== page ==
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All good things must come to an end

All good things must come to an end

The past few weeks have been a blur of last-minute sightseeing, nights out with friends, and studying for final exams (yes, we actually study here).

In calcio news…Celeste rocked this season! We made it to the final four, but didn’t make it to the championship game. However, I’ll make the bold statement that we had the BEST game of the season against Rosa in the playoffs. We tied it up at the end, and went straight into a very intense shootoff. Each team went through all of its players, because the goalies were stopping every shot with ease. I was so nervous when it was my turn to kick, but I managed to make a decent shot! A few friends came up to me afterwards and told me they had a feeling that if anyone was going to shockingly win the game out of nowhere, it would have been me. I’m generally terrible at soccer, so that would have been hilarious. Rosa’s goalie ended up making the winning goal, disappointingly, but I had fun sitting in the stands to watch the playoff game without any pressure. I never knew how intense reffing could be until I saw Byron sprinting around out there on the field with his Macklemore haircut.

On Thursday, the JFRC had its end-of-the-year banquet. It’s also known as “JFRC Prom.” We all got dressed up and took pictures before hopping on the busses to a nice restaurant where we were immediately handed prosecco and various cocktails. The party busses were fun: We jammed to hits including the Remix to Ignition and “All Star” by Smash Mouth. Classic. Sander made one last profound and nonsensical toast at the banquet, superlatives were awarded, and academic achievements were recognized. The food and wine, as usual, were wonderful. My favorite dishes were the risotto with a hint of mushroom, and, of course, the tiramisu. The party busses dropped us off at Piazza Cavour after the banquet, letting us loose on the city. Rome was our playground. I had a delicious cocktail at Bar del Fico that tasted like Jolly Ranchers, and then headed with a big group of people to a club called Shari Vari, where we danced the night away. I fended off creepy Italian men with a sexy dance move that involves vigorous elbowing, and Melanie gave the insulting bartender a dose of his own harassment. I’ve learned that the later I’m out, the more feminist I become. There are worse personas to take on, I suppose. We had a tame night compared to some other JForcers – but I’ll leave them to tell their own crazy stories.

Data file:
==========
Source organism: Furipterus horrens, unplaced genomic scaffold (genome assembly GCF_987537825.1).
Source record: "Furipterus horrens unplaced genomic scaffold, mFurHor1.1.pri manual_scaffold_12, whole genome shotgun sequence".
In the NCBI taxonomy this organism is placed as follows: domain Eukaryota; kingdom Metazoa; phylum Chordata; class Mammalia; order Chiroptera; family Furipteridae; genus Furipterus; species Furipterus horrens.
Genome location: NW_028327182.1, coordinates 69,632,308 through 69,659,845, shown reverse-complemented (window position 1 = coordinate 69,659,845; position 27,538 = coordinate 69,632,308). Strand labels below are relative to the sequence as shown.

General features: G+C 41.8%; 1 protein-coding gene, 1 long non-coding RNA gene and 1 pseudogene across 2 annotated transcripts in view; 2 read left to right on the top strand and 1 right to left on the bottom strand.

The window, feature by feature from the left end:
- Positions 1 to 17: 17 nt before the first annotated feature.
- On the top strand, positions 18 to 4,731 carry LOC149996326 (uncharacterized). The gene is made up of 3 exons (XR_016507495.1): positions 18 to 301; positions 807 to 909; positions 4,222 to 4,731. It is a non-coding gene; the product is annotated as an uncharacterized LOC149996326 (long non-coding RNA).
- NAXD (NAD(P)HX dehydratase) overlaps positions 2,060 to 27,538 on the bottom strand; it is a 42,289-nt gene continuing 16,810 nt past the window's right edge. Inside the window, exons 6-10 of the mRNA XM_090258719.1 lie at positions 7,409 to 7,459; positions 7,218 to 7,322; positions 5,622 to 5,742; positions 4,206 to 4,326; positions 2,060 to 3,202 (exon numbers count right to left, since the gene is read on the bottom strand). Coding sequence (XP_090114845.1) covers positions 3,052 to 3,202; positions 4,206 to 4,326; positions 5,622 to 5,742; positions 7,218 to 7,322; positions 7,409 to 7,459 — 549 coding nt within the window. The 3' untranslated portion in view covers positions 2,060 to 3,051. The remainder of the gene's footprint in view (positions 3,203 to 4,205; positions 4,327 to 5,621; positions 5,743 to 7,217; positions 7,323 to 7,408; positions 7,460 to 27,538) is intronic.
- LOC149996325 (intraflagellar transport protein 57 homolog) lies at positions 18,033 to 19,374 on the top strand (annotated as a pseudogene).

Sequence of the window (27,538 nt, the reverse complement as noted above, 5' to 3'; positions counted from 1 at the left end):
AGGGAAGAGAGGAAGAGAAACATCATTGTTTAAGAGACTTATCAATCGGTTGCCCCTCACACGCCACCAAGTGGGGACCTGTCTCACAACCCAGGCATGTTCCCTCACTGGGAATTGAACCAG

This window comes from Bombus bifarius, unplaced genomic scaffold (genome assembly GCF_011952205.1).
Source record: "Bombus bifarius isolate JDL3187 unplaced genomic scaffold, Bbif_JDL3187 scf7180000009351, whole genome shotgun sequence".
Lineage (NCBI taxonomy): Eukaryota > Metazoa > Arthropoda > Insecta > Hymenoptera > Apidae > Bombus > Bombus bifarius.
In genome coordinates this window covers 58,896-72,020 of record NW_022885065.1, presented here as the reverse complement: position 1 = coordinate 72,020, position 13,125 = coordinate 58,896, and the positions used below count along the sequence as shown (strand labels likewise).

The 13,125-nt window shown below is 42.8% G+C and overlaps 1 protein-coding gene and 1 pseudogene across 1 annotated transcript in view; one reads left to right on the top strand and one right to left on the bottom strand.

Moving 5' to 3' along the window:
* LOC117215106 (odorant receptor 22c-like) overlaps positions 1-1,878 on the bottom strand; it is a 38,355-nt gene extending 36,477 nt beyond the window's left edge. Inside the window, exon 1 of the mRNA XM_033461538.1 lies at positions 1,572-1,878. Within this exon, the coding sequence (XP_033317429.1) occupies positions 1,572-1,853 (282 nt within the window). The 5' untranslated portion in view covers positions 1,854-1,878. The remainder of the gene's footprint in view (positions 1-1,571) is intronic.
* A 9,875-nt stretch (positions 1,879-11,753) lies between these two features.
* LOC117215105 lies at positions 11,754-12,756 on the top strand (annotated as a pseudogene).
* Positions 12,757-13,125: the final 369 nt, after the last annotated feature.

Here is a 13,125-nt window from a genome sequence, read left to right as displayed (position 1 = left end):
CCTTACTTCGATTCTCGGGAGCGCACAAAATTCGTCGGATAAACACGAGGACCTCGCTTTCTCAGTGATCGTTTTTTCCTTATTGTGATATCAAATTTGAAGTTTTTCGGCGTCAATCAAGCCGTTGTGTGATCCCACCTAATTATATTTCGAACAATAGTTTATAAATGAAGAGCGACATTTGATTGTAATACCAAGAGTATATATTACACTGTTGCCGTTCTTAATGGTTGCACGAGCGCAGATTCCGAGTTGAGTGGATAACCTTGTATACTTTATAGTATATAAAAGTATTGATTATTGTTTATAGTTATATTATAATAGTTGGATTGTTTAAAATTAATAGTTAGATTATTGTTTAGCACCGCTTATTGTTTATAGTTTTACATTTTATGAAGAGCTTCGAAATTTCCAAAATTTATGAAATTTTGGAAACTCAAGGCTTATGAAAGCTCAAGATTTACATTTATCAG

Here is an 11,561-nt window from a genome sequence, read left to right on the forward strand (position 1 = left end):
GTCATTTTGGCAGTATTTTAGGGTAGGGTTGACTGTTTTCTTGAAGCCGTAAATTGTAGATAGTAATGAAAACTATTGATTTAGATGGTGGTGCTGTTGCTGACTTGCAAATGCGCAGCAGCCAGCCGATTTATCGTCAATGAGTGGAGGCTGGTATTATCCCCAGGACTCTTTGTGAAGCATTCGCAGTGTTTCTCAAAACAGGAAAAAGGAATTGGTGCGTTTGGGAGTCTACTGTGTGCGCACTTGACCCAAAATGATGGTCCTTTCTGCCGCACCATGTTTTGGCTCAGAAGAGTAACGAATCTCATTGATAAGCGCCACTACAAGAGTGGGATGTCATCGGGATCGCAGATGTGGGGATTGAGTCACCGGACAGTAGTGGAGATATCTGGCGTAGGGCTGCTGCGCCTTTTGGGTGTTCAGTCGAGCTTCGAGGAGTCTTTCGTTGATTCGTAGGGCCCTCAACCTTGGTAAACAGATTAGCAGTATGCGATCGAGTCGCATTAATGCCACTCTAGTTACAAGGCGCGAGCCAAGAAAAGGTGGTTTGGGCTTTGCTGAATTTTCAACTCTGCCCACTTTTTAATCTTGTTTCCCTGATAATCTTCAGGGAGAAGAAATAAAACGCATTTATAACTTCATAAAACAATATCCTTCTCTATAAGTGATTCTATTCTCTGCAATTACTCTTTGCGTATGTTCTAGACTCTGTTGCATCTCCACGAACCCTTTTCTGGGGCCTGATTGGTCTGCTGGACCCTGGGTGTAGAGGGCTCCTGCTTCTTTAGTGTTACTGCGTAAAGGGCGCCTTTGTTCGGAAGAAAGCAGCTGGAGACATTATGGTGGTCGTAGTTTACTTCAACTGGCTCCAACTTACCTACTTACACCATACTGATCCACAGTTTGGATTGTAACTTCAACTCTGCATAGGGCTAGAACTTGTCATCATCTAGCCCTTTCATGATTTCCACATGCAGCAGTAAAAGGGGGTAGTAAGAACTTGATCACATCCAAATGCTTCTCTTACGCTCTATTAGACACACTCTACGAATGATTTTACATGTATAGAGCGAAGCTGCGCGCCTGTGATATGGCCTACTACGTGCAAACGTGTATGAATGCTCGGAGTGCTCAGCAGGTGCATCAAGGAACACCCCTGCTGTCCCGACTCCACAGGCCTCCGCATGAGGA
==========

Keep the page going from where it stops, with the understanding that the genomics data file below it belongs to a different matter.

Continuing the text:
On Friday, my acting class had our performance of A Midsummer Night’s Dream. I can’t lie – I was so proud of myself! I get really nervous when I have to speak in public, let alone act in front of my peers and administrators, but I went out there, remembered (most of) my lines, and had so much fun playing Puck. It was such an invigorating experience, and I think it shows just a sliver of the confidence I’ve gained this semester. SLA Mitch asked me at lunch yesterday if I’ve ever acted before, because apparently it seems like it!